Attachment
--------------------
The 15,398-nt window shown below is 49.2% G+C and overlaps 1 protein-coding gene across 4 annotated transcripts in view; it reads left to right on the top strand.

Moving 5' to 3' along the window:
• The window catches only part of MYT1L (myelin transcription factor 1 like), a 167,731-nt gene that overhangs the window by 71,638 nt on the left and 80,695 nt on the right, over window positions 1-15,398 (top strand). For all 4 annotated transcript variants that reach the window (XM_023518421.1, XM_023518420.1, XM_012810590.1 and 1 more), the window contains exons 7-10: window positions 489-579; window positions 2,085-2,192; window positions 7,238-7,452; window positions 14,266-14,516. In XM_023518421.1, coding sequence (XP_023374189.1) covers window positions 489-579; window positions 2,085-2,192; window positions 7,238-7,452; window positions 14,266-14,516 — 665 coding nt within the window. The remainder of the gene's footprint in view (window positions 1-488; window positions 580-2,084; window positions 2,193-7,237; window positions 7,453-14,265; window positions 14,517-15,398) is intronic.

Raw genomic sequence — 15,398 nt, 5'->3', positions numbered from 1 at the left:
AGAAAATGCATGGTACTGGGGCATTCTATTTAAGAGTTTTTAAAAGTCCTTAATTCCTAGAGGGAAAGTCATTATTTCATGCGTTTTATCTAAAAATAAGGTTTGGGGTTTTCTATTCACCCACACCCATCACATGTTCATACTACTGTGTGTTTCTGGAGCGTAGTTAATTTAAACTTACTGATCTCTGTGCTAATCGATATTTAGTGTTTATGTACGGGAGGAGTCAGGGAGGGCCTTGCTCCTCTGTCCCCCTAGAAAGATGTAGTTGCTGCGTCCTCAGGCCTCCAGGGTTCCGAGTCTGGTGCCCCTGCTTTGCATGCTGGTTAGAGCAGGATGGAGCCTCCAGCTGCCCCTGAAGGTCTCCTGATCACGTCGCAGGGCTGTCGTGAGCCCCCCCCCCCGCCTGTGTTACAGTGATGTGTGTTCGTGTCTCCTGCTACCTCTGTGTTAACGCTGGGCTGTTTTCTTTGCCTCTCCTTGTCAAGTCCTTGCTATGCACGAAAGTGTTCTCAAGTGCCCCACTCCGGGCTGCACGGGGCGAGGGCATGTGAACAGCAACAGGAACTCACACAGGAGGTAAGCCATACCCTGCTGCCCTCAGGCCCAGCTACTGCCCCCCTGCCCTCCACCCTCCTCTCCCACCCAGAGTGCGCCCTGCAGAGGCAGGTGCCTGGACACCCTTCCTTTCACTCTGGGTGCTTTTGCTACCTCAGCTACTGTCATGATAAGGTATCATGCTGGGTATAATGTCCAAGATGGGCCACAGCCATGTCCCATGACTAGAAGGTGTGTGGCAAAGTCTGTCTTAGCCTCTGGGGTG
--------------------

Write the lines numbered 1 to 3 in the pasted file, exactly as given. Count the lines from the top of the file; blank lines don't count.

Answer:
The 15,398-nt window shown below is 49.2% G+C and overlaps 1 protein-coding gene across 4 annotated transcripts in view; it reads left to right on the top strand.

Moving 5' to 3' along the window:
• The window catches only part of MYT1L (myelin transcription factor 1 like), a 167,731-nt gene that overhangs the window by 71,638 nt on the left and 80,695 nt on the right, over window positions 1-15,398 (top strand). For all 4 annotated transcript variants that reach the window (XM_023518421.1, XM_023518420.1, XM_012810590.1 and 1 more), the window contains exons 7-10: window positions 489-579; window positions 2,085-2,192; window positions 7,238-7,452; window positions 14,266-14,516. In XM_023518421.1, coding sequence (XP_023374189.1) covers window positions 489-579; window positions 2,085-2,192; window positions 7,238-7,452; window positions 14,266-14,516 — 665 coding nt within the window. The remainder of the gene's footprint in view (window positions 1-488; window positions 580-2,084; window positions 2,193-7,237; window positions 7,453-14,265; window positions 14,517-15,398) is intronic.